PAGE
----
About this recipe:This is a really rich and luxurious stew that is deceptively simple to make. As with any stew, this is even better the next day - I like to make it on Sunday ready for some much needed Monday comfort. It's beyond perfect with mash and a little crusty bread to mop up all the delicious juices.
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Method Prep:10min › Cook:8hr › Ready in:8hr10min
Heat olive oil and butter in a large frying pan. Add bacon lardons and fry for a few minutes. Set bacon aside once cooked, removing using a slatted spoon to keep as much fat as possible in the pan.
Crush garlic cloves under the flat of a large knife to release juices. Add these to frying pan, alongside onions, celery and carrots. Fry for approx 5 minutes until slightly softened. Add to slow cooker.
Dredge beef in flour and shake to remove excess. Brown in pan, a few chunks at a time. Brown for a few minutes only, it doesn't matter if the meat is not 'sealed'. Add to the slow cooker.
Deglaze pan with a little red wine to lift any meat or remaining ingredients from pan. Add to slow cooker along with the remaining wine, stock, tomato purée, balsamic, bay leaf and rosemary. Ensure the beef is covered by the liquid and cover. Season with a little salt and pepper (not too much, the bacon will add a lot of saltiness to the stew anyway). Cook on HIGH for 1 hour and then turn to LOW for 7-8 hours.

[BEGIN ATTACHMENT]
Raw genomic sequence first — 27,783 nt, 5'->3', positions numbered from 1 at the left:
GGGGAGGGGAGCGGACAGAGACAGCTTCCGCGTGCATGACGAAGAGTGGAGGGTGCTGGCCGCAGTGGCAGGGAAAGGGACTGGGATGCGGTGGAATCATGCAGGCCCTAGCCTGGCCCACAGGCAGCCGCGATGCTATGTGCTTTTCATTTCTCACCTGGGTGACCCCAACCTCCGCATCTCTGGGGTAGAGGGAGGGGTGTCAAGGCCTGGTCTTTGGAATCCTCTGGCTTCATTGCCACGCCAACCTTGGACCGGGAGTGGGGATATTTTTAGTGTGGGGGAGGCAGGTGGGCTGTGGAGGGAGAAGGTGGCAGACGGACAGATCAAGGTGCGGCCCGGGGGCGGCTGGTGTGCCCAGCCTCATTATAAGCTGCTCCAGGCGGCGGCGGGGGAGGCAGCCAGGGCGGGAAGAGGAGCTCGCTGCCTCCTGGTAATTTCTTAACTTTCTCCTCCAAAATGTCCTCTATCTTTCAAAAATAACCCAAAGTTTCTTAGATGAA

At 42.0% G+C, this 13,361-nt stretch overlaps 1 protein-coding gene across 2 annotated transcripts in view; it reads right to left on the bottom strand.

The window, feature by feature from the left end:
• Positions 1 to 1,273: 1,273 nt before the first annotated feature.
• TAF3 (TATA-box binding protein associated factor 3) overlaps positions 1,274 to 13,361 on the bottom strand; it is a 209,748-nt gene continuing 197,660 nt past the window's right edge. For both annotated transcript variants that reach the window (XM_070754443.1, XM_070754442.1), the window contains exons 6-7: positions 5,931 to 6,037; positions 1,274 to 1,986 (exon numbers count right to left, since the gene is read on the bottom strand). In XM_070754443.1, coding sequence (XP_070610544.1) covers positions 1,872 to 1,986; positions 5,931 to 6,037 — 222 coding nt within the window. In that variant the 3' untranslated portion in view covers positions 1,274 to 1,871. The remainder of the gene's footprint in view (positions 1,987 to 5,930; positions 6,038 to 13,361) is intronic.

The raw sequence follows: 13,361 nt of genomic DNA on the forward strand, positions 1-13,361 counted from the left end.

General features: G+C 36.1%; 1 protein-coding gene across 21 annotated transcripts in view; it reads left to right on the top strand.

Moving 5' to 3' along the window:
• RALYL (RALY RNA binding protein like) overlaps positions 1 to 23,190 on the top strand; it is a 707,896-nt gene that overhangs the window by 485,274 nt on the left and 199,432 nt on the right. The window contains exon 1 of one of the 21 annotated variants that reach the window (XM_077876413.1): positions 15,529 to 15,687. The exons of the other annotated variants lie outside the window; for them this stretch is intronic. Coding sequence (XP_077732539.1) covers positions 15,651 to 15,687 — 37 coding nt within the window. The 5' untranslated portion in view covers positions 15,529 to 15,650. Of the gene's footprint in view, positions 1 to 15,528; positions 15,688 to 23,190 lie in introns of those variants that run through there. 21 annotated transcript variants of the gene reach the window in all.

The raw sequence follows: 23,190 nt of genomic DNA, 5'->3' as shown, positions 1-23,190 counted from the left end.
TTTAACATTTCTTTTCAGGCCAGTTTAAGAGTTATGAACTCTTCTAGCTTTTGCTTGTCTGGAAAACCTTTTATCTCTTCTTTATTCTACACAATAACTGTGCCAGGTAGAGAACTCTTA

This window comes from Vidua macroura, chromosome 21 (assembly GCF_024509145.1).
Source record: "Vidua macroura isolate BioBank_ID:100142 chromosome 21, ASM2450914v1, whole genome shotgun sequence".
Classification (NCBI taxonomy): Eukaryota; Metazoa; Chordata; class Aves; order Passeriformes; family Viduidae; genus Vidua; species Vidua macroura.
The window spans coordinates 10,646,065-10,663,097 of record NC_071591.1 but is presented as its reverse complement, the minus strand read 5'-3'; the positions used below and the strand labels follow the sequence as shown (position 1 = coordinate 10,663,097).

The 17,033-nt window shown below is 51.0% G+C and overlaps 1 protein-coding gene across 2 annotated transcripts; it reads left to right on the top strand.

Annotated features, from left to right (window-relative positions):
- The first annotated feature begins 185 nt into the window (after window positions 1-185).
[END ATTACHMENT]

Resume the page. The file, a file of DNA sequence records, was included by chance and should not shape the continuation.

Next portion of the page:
Add bacon lardons to slow cooker approx 2 hrs before the end.
Once cooked (the beef should fall apart with a gentle prod from a fork), drain the ingredients into a sieve over a large pan. Heat the liquid in the pan on high for approx 10 mins to thicken. Optional - use a flour or cornflour paste (1 tablespoon flour & 1 tablespoon water) for a thicker gravy.
Remove bay leaf and rosemary from meat mixture. Serve atop mashed potato or alongside some greens, pouring the thickened liquid over the beef.
Beef shin is perfect if you can get it. It doesn't look great, but all of that unattractive sinew and connective tissue will melt away in the slow cooker. This does two things - it means that the beef literally falls apart once cooked, and it adds a gelatinous richness to your broth. After a couple of days in the fridge, the stew had formed into a jelly like substance! Again not attractive but the sign of a very rich stew. Stewing steak would be a fine alternative, but make sure you're using a really good quality beef stock to get that same rich, unctuous taste and texture.
This was absolutely delicious!. I cut the garlic bu half and just put in a small amount of red wine but the flavour was amazing .The meat was meltingly tender, my 5 year old grandson loved it ! - 26 Feb 2015